Everyday Gains and Losses
By Leonard Carr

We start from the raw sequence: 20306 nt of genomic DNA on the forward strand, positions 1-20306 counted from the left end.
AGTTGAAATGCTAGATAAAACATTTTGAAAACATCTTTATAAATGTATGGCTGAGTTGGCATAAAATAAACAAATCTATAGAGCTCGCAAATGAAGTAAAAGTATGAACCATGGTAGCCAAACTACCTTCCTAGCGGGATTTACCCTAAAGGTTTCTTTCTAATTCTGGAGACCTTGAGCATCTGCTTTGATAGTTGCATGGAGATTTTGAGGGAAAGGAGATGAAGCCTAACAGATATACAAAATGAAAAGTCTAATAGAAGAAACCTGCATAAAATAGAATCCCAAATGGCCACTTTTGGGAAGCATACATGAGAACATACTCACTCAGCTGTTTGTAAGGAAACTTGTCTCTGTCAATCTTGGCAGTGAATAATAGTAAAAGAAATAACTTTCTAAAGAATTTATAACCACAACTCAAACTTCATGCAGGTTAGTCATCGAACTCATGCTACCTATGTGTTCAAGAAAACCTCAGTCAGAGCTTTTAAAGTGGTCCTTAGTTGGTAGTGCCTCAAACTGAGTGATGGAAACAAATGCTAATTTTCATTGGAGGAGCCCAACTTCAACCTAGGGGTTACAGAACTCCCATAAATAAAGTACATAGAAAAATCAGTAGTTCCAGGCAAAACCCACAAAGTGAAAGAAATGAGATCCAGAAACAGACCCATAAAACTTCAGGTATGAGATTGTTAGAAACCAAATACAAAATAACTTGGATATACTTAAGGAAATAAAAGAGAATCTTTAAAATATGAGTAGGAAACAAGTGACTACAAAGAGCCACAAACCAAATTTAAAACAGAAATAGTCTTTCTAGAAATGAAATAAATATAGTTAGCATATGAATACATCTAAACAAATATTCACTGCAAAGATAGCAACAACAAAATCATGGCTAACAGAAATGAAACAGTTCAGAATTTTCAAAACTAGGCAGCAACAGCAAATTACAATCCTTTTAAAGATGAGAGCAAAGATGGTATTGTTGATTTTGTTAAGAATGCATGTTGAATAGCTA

Overview: This article investigates the concept of coping with the constant changes in our lives and learning how to grow from the losses we experience.